Saturday, September 18, 2010
Making Memorable Visitor Experiences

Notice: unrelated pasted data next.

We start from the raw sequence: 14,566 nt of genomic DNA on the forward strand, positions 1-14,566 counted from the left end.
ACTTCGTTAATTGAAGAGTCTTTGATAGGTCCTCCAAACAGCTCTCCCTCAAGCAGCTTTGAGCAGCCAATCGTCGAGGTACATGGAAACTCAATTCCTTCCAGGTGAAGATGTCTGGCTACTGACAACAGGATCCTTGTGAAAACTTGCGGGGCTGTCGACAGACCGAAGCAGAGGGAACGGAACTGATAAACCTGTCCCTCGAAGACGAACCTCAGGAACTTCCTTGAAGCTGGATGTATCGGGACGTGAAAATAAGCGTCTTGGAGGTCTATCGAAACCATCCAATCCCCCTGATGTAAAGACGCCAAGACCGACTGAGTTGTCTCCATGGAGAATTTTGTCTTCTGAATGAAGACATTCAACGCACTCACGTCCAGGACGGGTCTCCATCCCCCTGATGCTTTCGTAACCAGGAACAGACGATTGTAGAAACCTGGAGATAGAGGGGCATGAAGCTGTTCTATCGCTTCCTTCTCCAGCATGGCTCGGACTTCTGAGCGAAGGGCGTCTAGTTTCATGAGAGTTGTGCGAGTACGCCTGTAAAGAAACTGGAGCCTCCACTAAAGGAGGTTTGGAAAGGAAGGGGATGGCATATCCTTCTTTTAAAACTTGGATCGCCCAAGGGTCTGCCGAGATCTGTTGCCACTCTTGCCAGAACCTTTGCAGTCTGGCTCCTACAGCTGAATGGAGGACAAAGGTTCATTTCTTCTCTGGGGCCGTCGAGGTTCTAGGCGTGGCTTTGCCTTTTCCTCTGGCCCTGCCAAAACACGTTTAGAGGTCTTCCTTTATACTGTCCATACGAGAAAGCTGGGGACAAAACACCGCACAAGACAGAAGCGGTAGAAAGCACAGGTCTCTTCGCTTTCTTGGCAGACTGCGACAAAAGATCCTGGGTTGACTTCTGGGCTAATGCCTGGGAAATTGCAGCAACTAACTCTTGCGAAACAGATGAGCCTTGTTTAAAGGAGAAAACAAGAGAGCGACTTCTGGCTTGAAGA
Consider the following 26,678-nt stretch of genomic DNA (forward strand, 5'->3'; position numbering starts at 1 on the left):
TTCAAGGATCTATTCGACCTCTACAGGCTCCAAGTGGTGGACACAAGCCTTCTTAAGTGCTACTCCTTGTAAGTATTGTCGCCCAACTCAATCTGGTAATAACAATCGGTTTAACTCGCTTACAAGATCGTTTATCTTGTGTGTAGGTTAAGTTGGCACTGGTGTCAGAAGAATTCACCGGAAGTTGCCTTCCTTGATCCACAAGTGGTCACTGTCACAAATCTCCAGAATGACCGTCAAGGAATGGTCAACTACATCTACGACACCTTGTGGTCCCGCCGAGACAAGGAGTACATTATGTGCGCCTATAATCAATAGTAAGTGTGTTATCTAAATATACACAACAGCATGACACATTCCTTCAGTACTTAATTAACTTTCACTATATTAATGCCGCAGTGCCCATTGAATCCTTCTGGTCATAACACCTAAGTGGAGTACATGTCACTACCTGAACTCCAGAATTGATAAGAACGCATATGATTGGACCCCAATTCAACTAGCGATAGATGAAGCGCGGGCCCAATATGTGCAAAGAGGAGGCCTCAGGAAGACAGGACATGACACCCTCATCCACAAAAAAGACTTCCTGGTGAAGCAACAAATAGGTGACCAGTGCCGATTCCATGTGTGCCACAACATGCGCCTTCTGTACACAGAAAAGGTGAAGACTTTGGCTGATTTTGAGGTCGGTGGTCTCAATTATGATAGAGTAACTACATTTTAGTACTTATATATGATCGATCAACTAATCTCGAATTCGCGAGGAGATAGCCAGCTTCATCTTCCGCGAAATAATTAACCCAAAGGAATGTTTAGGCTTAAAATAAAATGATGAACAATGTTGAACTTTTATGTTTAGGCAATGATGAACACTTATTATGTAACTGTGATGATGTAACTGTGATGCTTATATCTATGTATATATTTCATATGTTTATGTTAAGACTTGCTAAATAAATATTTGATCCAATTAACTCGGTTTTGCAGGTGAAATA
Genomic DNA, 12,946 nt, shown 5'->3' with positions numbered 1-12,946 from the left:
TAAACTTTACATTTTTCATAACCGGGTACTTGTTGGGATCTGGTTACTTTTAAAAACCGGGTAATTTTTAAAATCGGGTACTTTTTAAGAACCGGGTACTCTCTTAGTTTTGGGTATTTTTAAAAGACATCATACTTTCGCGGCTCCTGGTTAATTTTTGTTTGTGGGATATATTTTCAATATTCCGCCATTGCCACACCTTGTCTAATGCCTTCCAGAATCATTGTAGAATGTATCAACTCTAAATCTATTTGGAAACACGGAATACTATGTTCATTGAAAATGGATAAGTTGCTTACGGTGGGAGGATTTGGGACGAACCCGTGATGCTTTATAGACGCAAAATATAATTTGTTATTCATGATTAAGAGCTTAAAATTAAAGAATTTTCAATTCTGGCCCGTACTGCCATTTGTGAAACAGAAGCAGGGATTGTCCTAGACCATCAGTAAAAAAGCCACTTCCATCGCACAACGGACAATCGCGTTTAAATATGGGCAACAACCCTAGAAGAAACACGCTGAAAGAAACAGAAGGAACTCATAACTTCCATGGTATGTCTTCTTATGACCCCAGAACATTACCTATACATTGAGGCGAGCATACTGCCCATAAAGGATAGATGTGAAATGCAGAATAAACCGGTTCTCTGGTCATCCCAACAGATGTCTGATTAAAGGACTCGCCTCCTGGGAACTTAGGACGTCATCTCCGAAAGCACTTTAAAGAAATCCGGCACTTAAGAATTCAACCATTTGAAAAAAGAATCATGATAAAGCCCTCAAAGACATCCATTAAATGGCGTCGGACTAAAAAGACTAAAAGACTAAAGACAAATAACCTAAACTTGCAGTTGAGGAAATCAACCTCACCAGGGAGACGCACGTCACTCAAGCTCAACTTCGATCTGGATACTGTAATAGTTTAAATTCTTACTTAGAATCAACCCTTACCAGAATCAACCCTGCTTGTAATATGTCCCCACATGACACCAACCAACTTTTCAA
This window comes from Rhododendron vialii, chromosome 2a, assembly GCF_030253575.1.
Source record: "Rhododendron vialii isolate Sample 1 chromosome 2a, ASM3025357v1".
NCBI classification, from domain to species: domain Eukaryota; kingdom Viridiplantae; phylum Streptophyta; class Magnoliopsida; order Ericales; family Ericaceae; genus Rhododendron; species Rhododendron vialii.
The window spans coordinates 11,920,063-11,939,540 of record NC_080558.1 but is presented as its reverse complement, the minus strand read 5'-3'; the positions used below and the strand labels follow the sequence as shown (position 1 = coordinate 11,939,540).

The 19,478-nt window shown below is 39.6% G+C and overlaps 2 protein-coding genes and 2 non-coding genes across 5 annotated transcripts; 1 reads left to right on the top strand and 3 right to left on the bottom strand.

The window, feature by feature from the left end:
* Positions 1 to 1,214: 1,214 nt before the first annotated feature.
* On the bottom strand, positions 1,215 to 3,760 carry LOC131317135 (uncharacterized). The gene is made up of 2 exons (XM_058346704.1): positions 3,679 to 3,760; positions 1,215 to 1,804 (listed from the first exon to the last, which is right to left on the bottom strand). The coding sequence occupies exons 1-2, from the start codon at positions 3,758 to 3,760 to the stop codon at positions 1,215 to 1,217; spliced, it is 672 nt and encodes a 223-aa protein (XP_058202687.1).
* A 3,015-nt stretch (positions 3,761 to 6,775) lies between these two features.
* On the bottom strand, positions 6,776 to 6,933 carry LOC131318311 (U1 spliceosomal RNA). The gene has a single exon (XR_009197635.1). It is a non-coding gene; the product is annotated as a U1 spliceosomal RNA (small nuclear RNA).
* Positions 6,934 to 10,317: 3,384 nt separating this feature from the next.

While reading Falk and Simon's books on identifying and catering to the specific needs of museum visitors, I couldn't help but think how difficult it really is to please visitors. Both Falk and Simon gave different ideas on ways to not only get the visitor involved, but also to get an idea of what kinds of people visit your museum. I think conducting interviews (like the one Falk did at the National Gallery on pages 91-100) is a great way to get an understanding of who comes, but I can say from personal experience that by the time a visitor is approached about taking a survey, they are usually tired, ready to leave and not willing to take those extra few minutes. While I was working at one particular museum as a volunteer/intern, I was assigned to sit at a table during an event and try to get visitors to fill out a survey about their visit. The survey only took about 3-5 minutes... but the more people I asked, the more rejections I got. This particular museum usually takes about 1 1/2 hours to look through, but this particular weekend they were hosting their largest event of the year and we're expecting thousands of people. So between waiting in line for tickets, and then slowly actually getting to see the museum, most visitors were probably staying about 2-3 hours. And of course, don't forget the gift shop with all of the fun souvenirs... and more long lines. I was not counting at the time, but I would say that about every 100 people that I asked about filling out the survey, maybe only 5-10 did it. I think using more creative ways to determine who your audience is and what they like is probably more efficient and even a little more exciting for the visitors than filling out a survey that says what they like/didn't like about their visit!